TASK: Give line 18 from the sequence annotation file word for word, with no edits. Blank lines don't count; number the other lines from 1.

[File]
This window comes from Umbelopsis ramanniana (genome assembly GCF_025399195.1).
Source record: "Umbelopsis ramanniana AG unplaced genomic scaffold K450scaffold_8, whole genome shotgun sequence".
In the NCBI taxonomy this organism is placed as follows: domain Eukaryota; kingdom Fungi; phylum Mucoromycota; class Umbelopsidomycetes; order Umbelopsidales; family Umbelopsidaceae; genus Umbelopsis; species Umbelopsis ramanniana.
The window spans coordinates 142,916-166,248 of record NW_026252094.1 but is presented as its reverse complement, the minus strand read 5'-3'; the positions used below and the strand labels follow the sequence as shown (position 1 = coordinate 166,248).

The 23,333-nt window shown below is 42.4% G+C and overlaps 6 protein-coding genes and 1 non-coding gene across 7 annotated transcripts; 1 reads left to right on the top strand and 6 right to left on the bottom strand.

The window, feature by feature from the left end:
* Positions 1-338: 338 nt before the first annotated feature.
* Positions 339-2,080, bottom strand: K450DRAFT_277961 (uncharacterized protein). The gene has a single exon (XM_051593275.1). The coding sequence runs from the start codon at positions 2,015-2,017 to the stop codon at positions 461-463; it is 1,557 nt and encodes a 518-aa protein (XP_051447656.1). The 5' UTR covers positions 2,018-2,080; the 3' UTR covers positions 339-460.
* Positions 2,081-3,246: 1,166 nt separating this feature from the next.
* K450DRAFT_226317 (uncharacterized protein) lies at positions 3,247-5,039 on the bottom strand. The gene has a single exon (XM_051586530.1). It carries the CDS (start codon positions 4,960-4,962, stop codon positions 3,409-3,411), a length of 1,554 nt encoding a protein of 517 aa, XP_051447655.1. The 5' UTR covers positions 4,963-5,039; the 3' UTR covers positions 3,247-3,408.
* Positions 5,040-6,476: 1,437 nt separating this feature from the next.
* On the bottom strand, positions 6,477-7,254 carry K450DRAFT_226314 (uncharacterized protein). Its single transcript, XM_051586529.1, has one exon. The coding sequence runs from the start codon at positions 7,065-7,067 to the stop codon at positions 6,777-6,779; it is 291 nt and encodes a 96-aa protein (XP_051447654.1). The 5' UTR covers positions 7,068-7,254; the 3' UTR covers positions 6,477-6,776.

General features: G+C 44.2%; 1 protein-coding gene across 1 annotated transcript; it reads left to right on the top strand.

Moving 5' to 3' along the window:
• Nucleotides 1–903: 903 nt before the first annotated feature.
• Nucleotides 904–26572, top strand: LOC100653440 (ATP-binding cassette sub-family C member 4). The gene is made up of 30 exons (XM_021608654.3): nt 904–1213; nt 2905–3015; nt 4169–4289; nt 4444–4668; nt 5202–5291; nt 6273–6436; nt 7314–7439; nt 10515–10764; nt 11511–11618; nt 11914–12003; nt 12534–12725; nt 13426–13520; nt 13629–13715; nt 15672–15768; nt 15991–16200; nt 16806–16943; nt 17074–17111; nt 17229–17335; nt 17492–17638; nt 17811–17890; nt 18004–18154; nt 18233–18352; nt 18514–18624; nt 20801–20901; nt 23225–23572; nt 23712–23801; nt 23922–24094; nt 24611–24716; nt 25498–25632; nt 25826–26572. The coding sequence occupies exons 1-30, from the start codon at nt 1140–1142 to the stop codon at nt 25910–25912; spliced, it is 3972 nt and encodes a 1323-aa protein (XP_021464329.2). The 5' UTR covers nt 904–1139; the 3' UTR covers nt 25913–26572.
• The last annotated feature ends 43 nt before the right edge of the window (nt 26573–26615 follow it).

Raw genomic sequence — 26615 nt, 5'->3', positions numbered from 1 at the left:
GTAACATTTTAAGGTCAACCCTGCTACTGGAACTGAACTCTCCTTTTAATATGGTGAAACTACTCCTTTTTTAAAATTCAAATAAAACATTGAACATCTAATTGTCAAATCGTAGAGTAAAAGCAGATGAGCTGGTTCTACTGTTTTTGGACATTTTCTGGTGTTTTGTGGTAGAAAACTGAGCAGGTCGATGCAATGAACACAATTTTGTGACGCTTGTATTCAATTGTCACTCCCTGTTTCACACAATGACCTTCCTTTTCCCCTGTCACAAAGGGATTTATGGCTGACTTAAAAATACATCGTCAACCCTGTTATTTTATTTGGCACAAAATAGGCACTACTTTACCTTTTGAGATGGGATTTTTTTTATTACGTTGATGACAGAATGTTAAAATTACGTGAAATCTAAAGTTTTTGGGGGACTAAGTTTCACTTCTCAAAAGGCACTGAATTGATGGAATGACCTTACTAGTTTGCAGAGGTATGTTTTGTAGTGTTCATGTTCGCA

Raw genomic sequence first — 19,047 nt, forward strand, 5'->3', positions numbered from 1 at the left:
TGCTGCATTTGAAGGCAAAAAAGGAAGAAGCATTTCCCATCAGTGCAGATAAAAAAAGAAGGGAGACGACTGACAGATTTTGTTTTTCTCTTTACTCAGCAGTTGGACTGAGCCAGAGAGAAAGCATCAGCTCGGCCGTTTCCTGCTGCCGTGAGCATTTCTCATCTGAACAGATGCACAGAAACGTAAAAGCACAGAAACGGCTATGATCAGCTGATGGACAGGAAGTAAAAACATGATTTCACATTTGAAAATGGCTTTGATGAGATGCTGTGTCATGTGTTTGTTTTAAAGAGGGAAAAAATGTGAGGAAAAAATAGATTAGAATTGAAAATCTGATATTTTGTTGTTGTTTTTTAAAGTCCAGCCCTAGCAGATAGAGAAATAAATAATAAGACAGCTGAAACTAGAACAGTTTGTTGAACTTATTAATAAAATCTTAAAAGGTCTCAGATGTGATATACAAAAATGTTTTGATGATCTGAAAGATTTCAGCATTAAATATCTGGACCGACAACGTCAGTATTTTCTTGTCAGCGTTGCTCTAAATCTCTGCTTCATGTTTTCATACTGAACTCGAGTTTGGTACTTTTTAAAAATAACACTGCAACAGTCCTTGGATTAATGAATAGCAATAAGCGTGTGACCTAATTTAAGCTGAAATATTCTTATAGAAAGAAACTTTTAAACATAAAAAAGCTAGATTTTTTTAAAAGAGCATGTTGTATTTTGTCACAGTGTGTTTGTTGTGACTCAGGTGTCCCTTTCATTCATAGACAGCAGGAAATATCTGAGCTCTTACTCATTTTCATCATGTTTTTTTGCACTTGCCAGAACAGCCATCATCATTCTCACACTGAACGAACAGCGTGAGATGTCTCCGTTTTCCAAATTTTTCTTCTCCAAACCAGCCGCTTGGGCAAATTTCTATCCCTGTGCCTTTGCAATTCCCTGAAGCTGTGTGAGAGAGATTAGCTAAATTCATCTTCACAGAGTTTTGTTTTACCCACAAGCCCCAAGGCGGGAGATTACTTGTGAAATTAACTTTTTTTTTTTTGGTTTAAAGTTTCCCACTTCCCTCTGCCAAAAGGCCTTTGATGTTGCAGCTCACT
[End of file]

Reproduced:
Raw genomic sequence — 26615 nt, 5'->3', positions numbered from 1 at the left: